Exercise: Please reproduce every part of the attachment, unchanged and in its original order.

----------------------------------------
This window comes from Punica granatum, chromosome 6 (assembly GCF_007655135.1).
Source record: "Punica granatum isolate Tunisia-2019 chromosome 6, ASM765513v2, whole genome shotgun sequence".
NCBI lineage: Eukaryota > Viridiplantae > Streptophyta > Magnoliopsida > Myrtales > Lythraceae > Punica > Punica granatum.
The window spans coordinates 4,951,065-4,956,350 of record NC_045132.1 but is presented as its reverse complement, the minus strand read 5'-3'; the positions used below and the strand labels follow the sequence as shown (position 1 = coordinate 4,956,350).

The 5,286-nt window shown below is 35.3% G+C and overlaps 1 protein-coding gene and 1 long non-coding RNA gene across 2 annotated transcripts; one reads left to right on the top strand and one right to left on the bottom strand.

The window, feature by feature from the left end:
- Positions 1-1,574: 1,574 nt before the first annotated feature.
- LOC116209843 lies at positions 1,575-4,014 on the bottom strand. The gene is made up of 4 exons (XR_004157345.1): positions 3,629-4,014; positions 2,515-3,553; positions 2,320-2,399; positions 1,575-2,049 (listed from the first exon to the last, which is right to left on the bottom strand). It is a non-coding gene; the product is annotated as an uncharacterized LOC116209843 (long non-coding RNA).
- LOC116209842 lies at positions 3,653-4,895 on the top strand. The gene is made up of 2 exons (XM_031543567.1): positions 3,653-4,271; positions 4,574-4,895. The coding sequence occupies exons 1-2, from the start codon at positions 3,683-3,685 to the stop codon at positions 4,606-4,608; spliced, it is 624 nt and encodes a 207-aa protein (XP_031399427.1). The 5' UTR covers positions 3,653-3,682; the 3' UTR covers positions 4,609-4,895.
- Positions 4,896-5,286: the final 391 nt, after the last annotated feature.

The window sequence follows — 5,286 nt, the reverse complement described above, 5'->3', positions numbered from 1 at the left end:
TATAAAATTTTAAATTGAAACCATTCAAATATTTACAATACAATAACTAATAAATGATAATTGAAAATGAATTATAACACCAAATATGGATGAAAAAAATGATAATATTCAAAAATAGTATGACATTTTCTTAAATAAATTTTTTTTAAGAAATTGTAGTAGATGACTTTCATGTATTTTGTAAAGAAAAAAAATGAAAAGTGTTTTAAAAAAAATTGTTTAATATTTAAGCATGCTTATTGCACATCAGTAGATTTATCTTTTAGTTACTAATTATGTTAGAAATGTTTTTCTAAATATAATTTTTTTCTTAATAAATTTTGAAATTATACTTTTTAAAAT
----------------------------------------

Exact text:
This window comes from Punica granatum, chromosome 6 (assembly GCF_007655135.1).
Source record: "Punica granatum isolate Tunisia-2019 chromosome 6, ASM765513v2, whole genome shotgun sequence".
NCBI lineage: Eukaryota > Viridiplantae > Streptophyta > Magnoliopsida > Myrtales > Lythraceae > Punica > Punica granatum.
The window spans coordinates 4,951,065-4,956,350 of record NC_045132.1 but is presented as its reverse complement, the minus strand read 5'-3'; the positions used below and the strand labels follow the sequence as shown (position 1 = coordinate 4,956,350).

The 5,286-nt window shown below is 35.3% G+C and overlaps 1 protein-coding gene and 1 long non-coding RNA gene across 2 annotated transcripts; one reads left to right on the top strand and one right to left on the bottom strand.

The window, feature by feature from the left end:
- Positions 1-1,574: 1,574 nt before the first annotated feature.
- LOC116209843 lies at positions 1,575-4,014 on the bottom strand. The gene is made up of 4 exons (XR_004157345.1): positions 3,629-4,014; positions 2,515-3,553; positions 2,320-2,399; positions 1,575-2,049 (listed from the first exon to the last, which is right to left on the bottom strand). It is a non-coding gene; the product is annotated as an uncharacterized LOC116209843 (long non-coding RNA).
- LOC116209842 lies at positions 3,653-4,895 on the top strand. The gene is made up of 2 exons (XM_031543567.1): positions 3,653-4,271; positions 4,574-4,895. The coding sequence occupies exons 1-2, from the start codon at positions 3,683-3,685 to the stop codon at positions 4,606-4,608; spliced, it is 624 nt and encodes a 207-aa protein (XP_031399427.1). The 5' UTR covers positions 3,653-3,682; the 3' UTR covers positions 4,609-4,895.
- Positions 4,896-5,286: the final 391 nt, after the last annotated feature.

The window sequence follows — 5,286 nt, the reverse complement described above, 5'->3', positions numbered from 1 at the left end:
TATAAAATTTTAAATTGAAACCATTCAAATATTTACAATACAATAACTAATAAATGATAATTGAAAATGAATTATAACACCAAATATGGATGAAAAAAATGATAATATTCAAAAATAGTATGACATTTTCTTAAATAAATTTTTTTTAAGAAATTGTAGTAGATGACTTTCATGTATTTTGTAAAGAAAAAAAATGAAAAGTGTTTTAAAAAAAATTGTTTAATATTTAAGCATGCTTATTGCACATCAGTAGATTTATCTTTTAGTTACTAATTATGTTAGAAATGTTTTTCTAAATATAATTTTTTTCTTAATAAATTTTGAAATTATACTTTTTAAAAT